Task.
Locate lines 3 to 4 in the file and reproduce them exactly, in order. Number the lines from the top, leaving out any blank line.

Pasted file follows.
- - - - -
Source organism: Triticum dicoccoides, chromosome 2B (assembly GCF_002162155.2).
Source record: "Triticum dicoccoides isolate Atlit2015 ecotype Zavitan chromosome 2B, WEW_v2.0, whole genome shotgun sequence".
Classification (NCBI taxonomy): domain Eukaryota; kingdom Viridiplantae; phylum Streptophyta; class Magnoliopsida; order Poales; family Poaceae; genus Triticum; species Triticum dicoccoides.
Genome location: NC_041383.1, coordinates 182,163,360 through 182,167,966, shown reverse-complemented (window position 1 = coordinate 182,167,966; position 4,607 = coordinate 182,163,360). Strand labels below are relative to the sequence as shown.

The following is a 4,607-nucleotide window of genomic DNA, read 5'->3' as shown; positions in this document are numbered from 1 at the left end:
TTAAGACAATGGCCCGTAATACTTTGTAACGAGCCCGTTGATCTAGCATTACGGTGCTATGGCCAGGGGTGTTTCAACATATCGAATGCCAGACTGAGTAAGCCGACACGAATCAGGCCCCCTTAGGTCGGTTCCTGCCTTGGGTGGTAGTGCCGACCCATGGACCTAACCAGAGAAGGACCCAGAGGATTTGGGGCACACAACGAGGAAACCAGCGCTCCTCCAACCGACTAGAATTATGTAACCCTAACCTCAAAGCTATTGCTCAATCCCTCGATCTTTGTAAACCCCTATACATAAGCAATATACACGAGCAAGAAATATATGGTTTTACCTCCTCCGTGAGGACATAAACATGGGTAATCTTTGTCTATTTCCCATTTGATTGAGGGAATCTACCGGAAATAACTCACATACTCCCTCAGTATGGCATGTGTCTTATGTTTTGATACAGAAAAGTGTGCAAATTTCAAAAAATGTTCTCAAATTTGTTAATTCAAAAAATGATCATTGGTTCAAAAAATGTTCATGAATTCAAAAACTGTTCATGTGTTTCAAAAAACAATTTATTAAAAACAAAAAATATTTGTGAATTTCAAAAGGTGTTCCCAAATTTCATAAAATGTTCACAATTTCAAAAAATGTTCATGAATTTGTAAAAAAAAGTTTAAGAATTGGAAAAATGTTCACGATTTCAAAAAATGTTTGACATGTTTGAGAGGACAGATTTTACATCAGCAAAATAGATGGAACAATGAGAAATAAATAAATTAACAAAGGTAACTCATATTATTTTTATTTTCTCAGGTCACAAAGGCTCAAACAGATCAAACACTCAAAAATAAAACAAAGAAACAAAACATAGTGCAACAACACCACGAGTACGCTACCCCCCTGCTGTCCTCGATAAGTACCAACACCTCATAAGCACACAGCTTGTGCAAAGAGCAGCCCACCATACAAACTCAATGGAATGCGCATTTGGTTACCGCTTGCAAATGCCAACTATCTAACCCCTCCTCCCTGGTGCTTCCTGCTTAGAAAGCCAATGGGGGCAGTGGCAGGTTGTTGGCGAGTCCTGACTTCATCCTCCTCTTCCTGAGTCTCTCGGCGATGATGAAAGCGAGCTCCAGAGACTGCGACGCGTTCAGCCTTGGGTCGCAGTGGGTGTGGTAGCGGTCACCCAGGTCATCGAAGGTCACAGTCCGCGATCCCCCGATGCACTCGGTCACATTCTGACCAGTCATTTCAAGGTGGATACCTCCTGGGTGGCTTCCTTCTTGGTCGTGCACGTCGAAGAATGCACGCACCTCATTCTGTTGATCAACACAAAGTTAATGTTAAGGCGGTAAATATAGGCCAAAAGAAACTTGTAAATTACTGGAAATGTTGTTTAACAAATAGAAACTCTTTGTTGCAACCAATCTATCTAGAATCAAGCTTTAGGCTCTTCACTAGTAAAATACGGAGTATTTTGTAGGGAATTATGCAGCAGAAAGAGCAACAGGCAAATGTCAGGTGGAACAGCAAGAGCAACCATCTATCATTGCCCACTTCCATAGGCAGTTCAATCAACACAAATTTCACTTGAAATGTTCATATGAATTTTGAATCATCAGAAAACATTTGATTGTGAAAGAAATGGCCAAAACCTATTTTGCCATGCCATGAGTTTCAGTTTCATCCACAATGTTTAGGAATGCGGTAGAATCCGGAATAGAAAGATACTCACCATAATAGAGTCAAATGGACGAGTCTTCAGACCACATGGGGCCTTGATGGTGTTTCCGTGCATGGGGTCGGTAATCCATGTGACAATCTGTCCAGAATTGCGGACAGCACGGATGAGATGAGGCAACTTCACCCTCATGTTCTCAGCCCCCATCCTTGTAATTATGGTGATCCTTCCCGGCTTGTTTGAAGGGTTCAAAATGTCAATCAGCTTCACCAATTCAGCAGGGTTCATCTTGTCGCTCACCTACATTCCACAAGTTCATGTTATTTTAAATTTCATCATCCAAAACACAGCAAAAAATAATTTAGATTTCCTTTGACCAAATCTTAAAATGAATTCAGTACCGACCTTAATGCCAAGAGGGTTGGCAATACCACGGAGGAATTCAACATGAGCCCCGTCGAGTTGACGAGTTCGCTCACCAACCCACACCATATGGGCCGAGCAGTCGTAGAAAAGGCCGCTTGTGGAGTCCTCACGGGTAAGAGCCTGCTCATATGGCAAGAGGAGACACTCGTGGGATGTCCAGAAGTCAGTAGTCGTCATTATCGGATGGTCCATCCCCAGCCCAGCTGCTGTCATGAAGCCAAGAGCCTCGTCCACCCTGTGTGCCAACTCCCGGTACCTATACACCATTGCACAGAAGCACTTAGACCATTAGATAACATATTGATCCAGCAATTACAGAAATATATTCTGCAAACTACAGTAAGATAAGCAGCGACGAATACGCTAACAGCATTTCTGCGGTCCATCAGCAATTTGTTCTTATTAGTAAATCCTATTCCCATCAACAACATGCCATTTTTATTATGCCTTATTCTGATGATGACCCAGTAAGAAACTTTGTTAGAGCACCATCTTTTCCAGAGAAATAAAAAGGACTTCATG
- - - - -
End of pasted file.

Classification (NCBI taxonomy): domain Eukaryota; kingdom Viridiplantae; phylum Streptophyta; class Magnoliopsida; order Poales; family Poaceae; genus Triticum; species Triticum dicoccoides.
Genome location: NC_041383.1, coordinates 182,163,360 through 182,167,966, shown reverse-complemented (window position 1 = coordinate 182,167,966; position 4,607 = coordinate 182,163,360). Strand labels below are relative to the sequence as shown.